Fastest Known Podcast
Coming to you every Friday: interviews with FKT-setters and other athletes in the world of Fastest Known Times.
Seth is one of those 'fast guys'. On one of the legendary CU track teams. He ran a 1:06:50 Half Marathon - while running a full Marathon.
"Knowing what you enjoy ... that's the beauty of FKTs ... you can find your niche in the larger space."
"My brother and I attempted Nolans 14 a few years ago ... didn't make it ... that's the beauty of it; being humbled in the mountains."
There are now 52 Routes in Sweden, 34 of which were established just in the last few months! Why?
We like to challenge ourselves, and FKTs are a wonderful outlet. Our view is FKTs should be an ultra distance.
Ultra indeed. Welcome to the country that invented ÖTILLÖ, which is "island hopping" by swimming to multiple islands, running across them, then swimming to the next one.
You just put two points on the map, go from A to B, by any route you want, choosing your own strategy.
Strava is everywhere! Quietly, not saying much, even though this company is fundamental in our recreational lives. But what goes on behind the curtain?
Strava reminds me of Apple - the minimalist interface, the super clean look - and they don't spray, they let the products do the talking.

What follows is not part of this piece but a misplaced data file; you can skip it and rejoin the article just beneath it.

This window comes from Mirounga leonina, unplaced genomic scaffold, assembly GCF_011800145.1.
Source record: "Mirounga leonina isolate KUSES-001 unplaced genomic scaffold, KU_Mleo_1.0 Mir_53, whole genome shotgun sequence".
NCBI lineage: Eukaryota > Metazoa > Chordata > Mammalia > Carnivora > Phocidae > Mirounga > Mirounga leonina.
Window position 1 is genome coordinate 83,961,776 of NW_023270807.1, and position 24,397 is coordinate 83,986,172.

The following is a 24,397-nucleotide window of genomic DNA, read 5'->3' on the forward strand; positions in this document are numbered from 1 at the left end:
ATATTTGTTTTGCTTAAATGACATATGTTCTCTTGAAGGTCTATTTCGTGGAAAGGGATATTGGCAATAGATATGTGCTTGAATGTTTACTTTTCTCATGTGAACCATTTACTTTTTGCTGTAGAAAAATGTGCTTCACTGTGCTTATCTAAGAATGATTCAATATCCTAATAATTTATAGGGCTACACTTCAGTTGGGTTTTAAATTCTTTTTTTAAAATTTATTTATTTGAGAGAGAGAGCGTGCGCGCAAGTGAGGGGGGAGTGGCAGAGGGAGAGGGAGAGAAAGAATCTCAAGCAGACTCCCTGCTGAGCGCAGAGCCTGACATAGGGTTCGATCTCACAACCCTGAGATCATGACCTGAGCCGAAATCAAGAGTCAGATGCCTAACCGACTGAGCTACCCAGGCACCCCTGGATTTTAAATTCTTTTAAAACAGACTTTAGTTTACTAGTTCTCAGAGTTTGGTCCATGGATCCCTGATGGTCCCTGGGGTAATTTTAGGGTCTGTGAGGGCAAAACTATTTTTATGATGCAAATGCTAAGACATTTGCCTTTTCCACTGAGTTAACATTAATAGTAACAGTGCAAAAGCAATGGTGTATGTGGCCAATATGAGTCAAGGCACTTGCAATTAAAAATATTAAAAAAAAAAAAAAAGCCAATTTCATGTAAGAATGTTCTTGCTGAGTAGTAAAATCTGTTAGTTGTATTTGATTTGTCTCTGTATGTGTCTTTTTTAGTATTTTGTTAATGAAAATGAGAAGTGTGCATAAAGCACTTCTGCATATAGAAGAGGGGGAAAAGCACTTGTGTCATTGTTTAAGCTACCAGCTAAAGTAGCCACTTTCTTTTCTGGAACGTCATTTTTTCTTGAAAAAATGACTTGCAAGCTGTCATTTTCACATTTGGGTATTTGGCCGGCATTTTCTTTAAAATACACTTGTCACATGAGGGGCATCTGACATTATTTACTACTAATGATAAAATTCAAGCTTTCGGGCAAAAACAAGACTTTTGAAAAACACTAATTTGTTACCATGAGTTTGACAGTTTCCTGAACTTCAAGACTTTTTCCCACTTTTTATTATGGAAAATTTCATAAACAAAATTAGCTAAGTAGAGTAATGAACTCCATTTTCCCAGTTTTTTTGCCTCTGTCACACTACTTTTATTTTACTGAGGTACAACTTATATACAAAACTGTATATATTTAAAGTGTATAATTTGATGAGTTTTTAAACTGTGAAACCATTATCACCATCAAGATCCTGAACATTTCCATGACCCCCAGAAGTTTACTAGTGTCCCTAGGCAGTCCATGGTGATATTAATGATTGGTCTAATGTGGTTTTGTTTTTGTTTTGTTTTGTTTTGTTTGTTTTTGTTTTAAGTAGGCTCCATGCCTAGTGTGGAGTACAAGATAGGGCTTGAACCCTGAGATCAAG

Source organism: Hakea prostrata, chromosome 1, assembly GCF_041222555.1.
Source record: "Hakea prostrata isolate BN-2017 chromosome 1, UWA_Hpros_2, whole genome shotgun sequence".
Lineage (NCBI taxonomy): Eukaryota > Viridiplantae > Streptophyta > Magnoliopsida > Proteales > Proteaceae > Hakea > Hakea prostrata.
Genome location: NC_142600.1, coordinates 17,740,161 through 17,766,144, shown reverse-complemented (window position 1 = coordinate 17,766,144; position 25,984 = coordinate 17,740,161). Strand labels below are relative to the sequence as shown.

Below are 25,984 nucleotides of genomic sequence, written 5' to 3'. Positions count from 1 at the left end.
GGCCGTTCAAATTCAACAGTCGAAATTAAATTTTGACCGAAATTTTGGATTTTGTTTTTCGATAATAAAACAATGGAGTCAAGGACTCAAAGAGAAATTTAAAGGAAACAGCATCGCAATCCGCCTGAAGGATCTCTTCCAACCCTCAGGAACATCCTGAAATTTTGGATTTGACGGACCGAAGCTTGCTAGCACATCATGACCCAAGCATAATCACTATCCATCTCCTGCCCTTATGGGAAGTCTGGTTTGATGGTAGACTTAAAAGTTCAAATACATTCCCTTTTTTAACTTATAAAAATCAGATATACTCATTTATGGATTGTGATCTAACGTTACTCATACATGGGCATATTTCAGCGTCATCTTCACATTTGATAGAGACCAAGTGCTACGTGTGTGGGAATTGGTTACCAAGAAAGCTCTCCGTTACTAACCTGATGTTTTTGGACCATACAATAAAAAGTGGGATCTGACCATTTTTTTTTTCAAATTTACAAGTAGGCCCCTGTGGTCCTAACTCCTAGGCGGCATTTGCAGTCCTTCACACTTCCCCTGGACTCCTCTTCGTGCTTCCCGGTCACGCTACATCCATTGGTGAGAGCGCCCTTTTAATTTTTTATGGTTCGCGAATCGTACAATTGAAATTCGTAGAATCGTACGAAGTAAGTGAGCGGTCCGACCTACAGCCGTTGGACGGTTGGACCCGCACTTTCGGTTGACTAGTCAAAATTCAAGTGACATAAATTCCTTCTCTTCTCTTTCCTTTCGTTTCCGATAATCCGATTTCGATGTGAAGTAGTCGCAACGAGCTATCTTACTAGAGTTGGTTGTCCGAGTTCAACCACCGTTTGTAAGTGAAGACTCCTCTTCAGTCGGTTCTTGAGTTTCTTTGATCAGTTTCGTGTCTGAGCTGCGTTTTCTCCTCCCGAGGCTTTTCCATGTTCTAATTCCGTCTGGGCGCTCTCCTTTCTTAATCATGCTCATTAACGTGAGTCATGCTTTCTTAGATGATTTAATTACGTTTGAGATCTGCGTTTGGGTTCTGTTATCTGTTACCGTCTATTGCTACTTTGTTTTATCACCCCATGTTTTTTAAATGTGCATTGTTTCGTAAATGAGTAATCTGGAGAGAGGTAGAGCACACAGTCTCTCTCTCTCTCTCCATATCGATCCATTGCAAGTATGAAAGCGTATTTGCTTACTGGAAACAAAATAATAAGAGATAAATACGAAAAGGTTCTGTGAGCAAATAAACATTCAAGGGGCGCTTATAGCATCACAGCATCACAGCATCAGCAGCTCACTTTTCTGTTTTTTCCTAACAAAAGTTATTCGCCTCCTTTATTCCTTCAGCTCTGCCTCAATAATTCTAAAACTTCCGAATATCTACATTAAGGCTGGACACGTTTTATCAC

We're focussed on what athletes need and want. We were able to hire the best people in San Francisco because they believed in Strava - we're mission-driven, and they got to build products for a sport they really cared about.
Jason Hardrath and Ashly Winchester have notched 81 FKTs - 61 for Jason, and 20 for Ashly - in only the last two years.
"I'm not fast, but opportunistic, and will snag the women's FKT whenever possible."
"I go back to what Peter Bakwin told me: FKTs are like art - you know it when you see it, and you know it when you don't."
Their most recent FKT is the Lava Beds National Monument Traverse:
What is the difference between a "path", a "trail", a "way, and a "walk"? And why does everyone say they are from "Great Britain" when there is not a country called that? It's a little different over the pond - listen to Tim explain it all - coming from the birthplace of trail running.
"When the Romans arrived, they built trails starting right at the sea, and going east to west across the country. It was their road system. They are called National Trails, are still here, and you can still run them, two thousand years later."
Listen to me horribly mispronounce Bart's name, his kind correction, and then Bart explain the situation in Belgium:
"Starting today, we have entered the 'Exit Strategy' in Belgium - groups of 20 can go for a run - but no competitions until at least 7/31."
Western Europe has a VERY organized trail running scene - routes not only have their own webpages, but are all are clearly marked and identified. Bart explains the difference between "GR" routes, and the new "Extra Trail" designation.
One of the best mountain runners in the world started as a Jiu Jitsu champion in Brazil. Visiting New Zealand in 2006, she got involved with Kiwi adventure multi-sports, then ran a Half-Marathon in the mountains - in the exact same time as her previous best, set on a flat paved course.
"My family were fighters. Then I discovered mountains."